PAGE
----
Company culture changes as the people who make up an organization change. Add some, lose some, and the culture shifts. As it should.
Part of my job is to lace my company's culture with prompts that remain constant as the people change. As companies grow beyond their initially intimate size, when everyone knows everyone's kids' names, a culture becomes more difficult to get your arms around. At Basecamp, we're remote--about 50 people spread across 30 cities around the world--which means creating a sense of shared experience is even more critical and difficult.
Over the past few years, I've been tinkering with ways to inject culture-building moments into Basecamp. For example, every Monday morning, Basecamp (the product) automatically asks everyone in the company, "What did you do this weekend?" People share pictures of home renovations they're working on, or a hayride with their family over Halloween, or a visit to their 92-year-old grandmother's house for dinner. It's a chance for everyone to open up a little bit about themselves on a regular basis. It helps frame everyone as people, not just as co-workers.
Another prompt that's become popular is Basecamp's monthly question: "What books are you reading?" Again, it might seem random or irrelevant, but the answers reveal our employees' interests on a deeper level. People across the company who may not seem to have much in common or who don't interact that frequently may find themselves enjoying the same book, author, poet, or subject matter. (For the record, the last book I read was Endurance: Shackleton's Incredible Voyage, which I highly recommend.)
One less conventional thing we started doing is what we call the "5x12." Once a month--usually on the first Wednesday--five random people from across the company are chosen to participate in an impromptu one-hour video hangout with me and David Heinemeier Hansson, my co-founder. Andrea LaRowe, our office manager, also sits in to transcribe the conversation.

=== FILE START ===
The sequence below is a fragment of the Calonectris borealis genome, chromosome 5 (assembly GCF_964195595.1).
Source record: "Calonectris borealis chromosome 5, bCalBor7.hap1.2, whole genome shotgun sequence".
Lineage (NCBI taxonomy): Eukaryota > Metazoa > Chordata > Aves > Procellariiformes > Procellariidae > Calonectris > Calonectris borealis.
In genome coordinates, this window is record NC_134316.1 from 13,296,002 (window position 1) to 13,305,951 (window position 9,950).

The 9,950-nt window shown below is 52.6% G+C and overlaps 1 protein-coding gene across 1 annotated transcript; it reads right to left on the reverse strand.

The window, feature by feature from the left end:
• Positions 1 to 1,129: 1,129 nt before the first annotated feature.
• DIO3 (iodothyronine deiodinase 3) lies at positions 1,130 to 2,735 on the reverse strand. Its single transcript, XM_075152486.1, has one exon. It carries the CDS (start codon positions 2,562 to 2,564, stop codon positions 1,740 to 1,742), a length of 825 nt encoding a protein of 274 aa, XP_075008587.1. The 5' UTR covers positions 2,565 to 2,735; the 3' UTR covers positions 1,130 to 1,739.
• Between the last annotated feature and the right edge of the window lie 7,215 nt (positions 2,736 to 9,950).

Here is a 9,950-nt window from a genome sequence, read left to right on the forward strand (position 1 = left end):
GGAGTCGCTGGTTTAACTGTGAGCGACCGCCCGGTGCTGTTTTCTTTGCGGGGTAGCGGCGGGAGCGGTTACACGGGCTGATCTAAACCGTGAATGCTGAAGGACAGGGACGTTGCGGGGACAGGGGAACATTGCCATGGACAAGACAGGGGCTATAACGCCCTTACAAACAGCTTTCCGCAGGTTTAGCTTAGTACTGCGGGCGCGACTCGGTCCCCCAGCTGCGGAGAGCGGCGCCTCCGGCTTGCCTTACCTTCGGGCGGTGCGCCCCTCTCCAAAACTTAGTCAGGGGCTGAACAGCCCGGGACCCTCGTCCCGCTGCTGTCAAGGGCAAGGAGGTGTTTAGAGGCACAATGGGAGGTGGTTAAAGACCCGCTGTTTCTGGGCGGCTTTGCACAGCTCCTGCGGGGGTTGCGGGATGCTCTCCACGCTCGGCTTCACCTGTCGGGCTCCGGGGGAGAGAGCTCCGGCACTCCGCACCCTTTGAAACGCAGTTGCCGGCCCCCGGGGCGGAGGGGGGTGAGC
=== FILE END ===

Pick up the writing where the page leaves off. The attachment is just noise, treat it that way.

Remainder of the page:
Here's how it works: A few minutes before it's go time, you get a ping in Basecamp 3 with a link to a Google Hangout. You don't know who else will be on the call until you click the link and show up.
The rules are simple: No work talk. Anything else goes. This is all about creating a social situation that likely wouldn't happen otherwise. Five people--some new to the company, some vets, all from different departments--get to gab. An hour to see one another's faces and workspaces (in the background) and shoot the breeze.
Topics are varied and often surprising. During the past few 5x12s, we've discussed wind farms, if Fiji water is on tap in Fiji, $1,000 Japanese toilets (totally worth it), some guy who hooked 54 drones to a lawn chair so he could hover around his yard, tractor restoration, tiny planes, if water is what really makes New York bagels taste so good, how great bread is deceptively hard to make, and the odds of whether paying parking tickets is less expensive than always paying the meter.
By the end of a call, we all know one another a little better. People who never work together suddenly have a shared moment. When the call is over, the transcript is posted in Basecamp for everyone to see. Even if you weren't on the call, you can read Andrea's colorful write-up and feel like you were there. It may not be the same as happy hour at the local watering hole, but all of these little moments do add up to something bigger--our culture.